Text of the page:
• Kathleen Rice, the Nassau County District Attorney pointed out at a morning news conference that she asked county executive Mangano to shut the lab down “because supervisory activity and potentially intentional personnel conduct relate not only to the drug chemistry testing performed at the lab but to the entirety of the lab.”
• In Nassau County it is police policy that no video will be made of your performance tests (Standardized Field Sobriety Tests) if you take a breath test. In other words if you want to have a video made of your testing so that your performance can be judged by a neutral person (a jury) rather then a police officer you must refuse a breath test. Essentially, if you want a video made to show your innocence you must give up your driver’s license!! That is ridiculous and unfair.
• Breath testing equipment is not perfect and it can make mistakes.
• Consider the factors listed below as a partial list of items that can affect the reliability of the breath testing machines:
o If a person has a fever it can throw of the machine.
o If a person burps, regurgitates or has acid reflux it can throw off the machine.
o If a person has dentures it can throw of the machine.
o If a person blows for too long it can throw off the machine.
o If the mouth piece is not changed it can throw off the machine.
o If the chamber is not properly purged it can throw off the machine.
o If the person has certain chemical compounds in their system in can throw off the machine. (Painters, Carpenters, Chemists, etc…)
o If the persons blood to breath partition ratio deviates from the median it can throw off the machine, not everyone is in the middle of a bell curve.
o There police do not wait 10 – 15 minutes and then perform a second test to confirm the results of the first test. Unfortunately if you believe the machine has made a mistake and request a second test you will be denied.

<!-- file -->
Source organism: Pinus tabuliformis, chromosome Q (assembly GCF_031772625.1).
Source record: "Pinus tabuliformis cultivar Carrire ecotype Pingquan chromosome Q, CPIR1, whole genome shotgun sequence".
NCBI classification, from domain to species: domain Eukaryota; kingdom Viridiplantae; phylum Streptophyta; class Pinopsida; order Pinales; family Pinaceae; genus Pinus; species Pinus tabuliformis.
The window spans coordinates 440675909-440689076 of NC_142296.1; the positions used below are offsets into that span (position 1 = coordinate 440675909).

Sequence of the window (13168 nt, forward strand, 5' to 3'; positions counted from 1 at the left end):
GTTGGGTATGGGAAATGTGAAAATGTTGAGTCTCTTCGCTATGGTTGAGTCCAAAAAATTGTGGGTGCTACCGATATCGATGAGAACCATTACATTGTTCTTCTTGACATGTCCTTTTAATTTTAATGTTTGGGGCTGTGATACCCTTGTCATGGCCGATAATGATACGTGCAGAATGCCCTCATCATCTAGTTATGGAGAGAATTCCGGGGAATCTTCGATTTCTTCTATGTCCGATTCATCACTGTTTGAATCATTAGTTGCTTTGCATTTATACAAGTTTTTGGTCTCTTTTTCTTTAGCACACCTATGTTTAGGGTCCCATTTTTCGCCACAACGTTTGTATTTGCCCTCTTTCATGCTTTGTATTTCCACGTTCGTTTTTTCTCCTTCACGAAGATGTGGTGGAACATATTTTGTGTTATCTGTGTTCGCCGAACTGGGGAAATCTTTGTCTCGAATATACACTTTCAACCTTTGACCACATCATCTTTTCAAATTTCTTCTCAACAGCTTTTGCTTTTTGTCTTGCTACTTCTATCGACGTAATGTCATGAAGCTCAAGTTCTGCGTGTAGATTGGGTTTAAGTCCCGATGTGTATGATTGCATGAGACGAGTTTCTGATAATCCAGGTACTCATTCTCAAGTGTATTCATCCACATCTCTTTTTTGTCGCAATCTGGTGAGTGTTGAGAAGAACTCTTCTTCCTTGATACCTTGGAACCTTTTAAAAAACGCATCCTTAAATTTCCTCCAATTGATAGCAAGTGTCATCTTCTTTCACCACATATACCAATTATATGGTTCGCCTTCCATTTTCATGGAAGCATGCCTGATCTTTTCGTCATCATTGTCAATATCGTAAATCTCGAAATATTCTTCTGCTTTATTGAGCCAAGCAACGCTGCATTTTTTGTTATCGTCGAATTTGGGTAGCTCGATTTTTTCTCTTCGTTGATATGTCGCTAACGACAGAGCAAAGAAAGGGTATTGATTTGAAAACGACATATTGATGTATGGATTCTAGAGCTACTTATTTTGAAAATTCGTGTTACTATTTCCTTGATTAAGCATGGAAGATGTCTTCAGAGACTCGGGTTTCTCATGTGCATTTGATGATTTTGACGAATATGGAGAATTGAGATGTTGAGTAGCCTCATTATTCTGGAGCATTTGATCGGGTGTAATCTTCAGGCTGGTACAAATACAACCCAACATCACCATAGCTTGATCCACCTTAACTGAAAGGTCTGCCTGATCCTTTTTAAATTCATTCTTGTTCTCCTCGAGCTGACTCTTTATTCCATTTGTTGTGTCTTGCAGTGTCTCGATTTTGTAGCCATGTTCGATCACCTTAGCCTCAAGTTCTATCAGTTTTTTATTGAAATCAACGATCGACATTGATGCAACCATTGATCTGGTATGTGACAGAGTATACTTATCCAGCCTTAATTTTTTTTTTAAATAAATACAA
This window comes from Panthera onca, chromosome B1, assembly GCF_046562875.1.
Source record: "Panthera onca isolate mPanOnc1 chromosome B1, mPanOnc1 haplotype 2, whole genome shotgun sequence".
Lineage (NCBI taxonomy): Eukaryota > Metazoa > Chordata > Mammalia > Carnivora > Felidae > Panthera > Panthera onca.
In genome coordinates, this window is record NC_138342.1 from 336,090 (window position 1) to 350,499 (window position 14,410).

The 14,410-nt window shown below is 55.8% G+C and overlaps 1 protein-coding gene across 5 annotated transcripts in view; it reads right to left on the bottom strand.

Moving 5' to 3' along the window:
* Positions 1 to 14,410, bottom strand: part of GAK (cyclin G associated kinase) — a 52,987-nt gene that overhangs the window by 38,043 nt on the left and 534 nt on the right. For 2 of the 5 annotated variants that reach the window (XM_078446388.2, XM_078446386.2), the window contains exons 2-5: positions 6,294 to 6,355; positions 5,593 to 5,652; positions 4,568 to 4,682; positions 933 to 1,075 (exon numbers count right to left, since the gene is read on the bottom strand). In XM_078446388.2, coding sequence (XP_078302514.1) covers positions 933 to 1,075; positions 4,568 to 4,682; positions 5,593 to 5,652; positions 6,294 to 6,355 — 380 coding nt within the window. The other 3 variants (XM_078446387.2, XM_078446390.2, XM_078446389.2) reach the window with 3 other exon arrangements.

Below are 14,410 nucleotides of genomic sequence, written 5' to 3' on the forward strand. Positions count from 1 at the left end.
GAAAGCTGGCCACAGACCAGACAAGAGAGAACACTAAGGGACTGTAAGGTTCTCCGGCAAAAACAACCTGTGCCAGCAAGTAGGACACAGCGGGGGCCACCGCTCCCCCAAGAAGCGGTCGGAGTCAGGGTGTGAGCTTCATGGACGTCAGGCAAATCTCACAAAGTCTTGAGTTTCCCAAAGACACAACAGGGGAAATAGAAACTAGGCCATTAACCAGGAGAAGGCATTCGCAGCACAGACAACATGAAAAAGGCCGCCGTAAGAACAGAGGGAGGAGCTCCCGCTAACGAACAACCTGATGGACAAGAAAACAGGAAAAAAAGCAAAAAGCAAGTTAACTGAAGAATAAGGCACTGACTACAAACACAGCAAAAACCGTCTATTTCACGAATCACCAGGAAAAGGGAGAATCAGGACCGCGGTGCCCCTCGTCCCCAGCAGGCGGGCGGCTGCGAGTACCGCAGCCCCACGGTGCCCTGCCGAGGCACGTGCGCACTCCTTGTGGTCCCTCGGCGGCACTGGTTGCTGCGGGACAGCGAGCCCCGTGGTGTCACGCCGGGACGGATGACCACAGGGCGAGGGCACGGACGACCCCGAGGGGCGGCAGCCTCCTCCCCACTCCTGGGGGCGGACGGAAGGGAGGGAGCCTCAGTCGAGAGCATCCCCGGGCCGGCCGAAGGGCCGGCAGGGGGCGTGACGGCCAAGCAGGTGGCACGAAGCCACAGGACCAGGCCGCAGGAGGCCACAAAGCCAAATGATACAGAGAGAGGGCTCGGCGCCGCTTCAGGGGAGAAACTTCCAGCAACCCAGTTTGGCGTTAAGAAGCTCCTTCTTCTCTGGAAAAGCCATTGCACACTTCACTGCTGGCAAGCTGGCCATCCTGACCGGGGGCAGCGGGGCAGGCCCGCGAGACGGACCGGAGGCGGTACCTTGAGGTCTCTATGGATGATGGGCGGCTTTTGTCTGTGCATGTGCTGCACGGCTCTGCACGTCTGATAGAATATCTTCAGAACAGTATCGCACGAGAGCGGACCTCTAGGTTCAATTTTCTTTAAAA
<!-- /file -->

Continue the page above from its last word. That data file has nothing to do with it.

Juries often are kept in the dark about just how many things can go wrong with a breath testing machine despite the best efforts of the defense attorney. Deciding whether to take the breath test or not is a case specific decision, and often times the best decision is not to take the test, especially if you do not trust the police.
4. Standardized Field Sobriety Testing (SFST). In Nassau County, Suffolk County and Queens County the decision to take SFST back at the station is a hard one. Often times you are being pressured to take tests that are not properly explained under conditions that would make anyone uncomfortable. As mentioned above in Nassau County DWI testing is not video taped unless you are willing to give up your license for a year! However, if you want the best evidence of your testing preserved you must refuse the breath test or no audio/video will be made.
SFST testing is not an exact science and the results reported can vary on the same subject depending on who gives the test. All of the issues that can impact the roadside SFST testing listed above are present but add to that the pressure and nervousness of having been placed in handcuffs and told you are under arrest for the first time in your life. Under those conditions only you can decide if taking the tests would be fair and accurate. I believe that for the average person it is better to refuse the test as they are typically administered in an unfair and coercive manner.
5. Call Your Attorney. Attorneys are available 24 hours a day 7 days a week to help you. Make sure that you have your attorneys name and phone number in your cell phone and in your wallet or purse. Do not speak or give a statement to the police without consulting with your attorney first. Be definitive.  Say “I want to talk to my attorney now.” And do not volunteer any information just wait with your mouth closed.